7 PERA-Tested Tips to Help You Handle Stress

landscape shot of wellesley
November 7, 2018

November 7 is National Stress Awareness Day, so the Daily Shot reached out to Connie Bauman, Physical Education, Recreation, and Athletics (PERA) professor emerita of the practice, for some tips about how to cope if you’re feeling anxious (about the midterm election results or anything else) and how to incorporate stress-busting techniques into your everyday life.

Bauman has spent over 30 years at Wellesley researching and developing exercise and wellness programs. She co-teaches Live and Learn: Understanding Mind-Body Connections with Jeannine Johnson, senior lecturer in the Writing Program, in which students develop successful ways to mitigate stress. Here, they offer seven suggestions to help you do the same:

1. Explore the landscape around Wellesley and identify your places of serenity. Research shows that fresh air energizes the body, and when grass is freshly cut, the chemical released actually makes you happier and more relaxed.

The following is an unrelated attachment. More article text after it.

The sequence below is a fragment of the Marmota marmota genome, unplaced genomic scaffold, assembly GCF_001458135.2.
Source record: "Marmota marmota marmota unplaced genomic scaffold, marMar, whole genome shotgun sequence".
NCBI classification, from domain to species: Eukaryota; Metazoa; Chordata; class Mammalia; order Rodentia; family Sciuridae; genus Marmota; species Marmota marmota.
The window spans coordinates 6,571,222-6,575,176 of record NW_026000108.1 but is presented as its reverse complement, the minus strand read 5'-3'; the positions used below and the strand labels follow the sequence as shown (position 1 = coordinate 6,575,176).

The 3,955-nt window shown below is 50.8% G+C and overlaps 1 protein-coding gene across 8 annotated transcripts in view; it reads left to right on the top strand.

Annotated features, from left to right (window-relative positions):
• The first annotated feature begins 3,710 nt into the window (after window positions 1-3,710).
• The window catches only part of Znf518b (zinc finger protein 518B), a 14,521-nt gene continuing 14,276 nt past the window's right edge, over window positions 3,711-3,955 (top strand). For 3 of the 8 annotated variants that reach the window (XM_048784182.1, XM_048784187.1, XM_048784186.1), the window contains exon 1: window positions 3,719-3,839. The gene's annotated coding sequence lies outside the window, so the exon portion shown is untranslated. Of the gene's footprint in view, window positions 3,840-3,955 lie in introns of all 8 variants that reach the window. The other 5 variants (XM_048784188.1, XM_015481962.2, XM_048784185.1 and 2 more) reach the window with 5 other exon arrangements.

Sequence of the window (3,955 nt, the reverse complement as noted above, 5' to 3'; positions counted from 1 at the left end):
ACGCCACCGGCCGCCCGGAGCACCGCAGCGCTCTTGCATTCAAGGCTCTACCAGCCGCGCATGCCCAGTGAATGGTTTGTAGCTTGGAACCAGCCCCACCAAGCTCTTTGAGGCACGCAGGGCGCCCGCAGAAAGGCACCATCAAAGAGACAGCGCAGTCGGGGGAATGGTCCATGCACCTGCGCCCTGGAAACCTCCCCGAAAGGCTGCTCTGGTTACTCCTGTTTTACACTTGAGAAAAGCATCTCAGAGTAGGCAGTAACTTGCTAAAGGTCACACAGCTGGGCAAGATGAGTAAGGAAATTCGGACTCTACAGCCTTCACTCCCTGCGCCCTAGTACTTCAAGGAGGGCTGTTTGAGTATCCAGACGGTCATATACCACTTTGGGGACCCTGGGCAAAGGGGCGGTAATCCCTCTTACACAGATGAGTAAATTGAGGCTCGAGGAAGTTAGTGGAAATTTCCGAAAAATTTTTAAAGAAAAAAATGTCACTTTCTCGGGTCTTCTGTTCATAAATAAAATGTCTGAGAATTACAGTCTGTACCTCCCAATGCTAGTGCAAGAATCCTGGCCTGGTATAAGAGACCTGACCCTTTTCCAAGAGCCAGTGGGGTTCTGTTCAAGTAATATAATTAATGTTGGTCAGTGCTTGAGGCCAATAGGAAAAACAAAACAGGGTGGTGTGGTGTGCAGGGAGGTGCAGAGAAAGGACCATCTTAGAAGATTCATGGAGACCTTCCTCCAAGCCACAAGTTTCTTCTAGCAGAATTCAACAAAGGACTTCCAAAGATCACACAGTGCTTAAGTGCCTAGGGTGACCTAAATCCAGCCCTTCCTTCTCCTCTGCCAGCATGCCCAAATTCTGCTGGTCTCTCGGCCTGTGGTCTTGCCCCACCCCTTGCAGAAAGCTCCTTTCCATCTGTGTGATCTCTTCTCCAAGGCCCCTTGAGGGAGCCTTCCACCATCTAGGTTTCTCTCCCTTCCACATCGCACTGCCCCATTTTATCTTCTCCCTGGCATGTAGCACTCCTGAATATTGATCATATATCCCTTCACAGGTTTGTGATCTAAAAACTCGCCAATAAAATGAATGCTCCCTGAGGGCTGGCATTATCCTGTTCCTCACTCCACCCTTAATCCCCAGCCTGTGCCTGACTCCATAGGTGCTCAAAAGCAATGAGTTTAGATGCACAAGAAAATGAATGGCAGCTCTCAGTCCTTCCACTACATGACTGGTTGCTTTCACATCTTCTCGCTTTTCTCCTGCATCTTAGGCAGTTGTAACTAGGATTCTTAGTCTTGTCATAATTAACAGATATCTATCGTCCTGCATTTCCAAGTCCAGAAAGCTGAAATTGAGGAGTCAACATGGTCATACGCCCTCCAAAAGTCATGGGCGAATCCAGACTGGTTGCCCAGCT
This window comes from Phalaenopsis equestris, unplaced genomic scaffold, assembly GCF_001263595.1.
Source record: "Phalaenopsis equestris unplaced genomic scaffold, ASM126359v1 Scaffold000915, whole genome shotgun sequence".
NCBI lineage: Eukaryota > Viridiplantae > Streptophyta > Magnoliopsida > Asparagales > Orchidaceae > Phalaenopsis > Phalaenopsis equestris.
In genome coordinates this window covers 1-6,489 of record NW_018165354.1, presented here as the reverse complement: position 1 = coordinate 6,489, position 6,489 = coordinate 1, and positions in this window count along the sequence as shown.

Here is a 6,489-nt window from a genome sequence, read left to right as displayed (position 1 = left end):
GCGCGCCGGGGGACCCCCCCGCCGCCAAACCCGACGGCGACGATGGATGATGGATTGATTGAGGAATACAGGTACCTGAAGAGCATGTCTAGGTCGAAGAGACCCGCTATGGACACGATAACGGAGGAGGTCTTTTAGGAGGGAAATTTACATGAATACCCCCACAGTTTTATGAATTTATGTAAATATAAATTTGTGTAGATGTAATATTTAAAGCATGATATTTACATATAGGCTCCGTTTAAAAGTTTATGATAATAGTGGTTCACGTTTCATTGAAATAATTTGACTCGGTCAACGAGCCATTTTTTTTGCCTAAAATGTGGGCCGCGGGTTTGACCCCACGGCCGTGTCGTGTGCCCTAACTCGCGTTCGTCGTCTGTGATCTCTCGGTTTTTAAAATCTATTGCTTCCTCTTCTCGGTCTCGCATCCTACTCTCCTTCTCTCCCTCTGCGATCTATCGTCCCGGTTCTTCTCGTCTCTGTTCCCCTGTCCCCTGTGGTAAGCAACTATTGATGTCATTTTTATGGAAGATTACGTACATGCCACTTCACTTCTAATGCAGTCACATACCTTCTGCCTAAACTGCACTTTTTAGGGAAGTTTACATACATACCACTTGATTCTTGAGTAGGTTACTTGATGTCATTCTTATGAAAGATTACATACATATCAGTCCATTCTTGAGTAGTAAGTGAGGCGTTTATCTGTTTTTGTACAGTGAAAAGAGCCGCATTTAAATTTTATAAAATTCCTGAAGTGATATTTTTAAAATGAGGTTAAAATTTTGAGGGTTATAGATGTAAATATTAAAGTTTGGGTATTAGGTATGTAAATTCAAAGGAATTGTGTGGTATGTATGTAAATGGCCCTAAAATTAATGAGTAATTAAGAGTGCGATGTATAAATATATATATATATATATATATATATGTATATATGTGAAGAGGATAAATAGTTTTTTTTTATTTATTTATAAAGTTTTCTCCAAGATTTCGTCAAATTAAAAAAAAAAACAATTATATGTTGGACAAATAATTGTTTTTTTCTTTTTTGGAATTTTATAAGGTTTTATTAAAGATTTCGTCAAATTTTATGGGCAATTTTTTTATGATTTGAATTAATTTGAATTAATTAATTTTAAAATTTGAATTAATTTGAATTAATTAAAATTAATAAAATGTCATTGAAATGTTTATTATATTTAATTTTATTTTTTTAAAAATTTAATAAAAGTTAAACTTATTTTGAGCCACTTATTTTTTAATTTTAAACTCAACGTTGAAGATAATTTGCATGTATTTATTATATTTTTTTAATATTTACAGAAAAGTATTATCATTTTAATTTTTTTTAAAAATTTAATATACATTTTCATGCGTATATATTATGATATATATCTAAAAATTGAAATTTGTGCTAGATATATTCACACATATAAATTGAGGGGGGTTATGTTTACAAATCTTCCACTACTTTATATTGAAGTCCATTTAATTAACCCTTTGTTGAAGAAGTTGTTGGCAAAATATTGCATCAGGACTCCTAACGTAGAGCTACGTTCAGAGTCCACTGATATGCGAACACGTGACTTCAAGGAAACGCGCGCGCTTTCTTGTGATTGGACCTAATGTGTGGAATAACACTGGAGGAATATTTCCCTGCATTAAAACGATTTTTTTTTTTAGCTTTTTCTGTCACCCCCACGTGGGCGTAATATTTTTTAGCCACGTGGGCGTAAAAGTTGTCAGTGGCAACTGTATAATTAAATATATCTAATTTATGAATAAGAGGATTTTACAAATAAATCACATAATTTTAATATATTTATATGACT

LAndscape gif


2. Come to a group fitness class in the Keohane Sports Center (yoga, spinning, high-intensity interval training (HIIT), strength training) or work it out at the fitness center with a friend.


Two Corgis on a treadmill


3. Did you know Wellesley has a climbing wall? Give it a try!


a panda climbing a ladder


4. Find a quiet place near the boathouse. Listen to the lakeside sounds and meditate. Oh, and leave your phone at home.


clip from mean girls of girl on phone


5. Take a deep breath. Hold it for a moment, and then release anxiety and body tension with long, slow exhalations. The practice of deep breathing helps reframe the mind and gives a sense of control, perspective, and peace.


Cat wearing a lion's mane yawning


6. Take a long stretch break and let your body unwind.


baby in carseat lifts arms up.


7. Turn to your community when you need some support. They’ve got your back.


two otters holding hands.


You’ve got this!!


Red fox on exercise equipment.


BONUS: Wellesley’s Stone Center also suggests some stress management techniques that use visualization and guided imagery to help relieve tension and promote relaxation.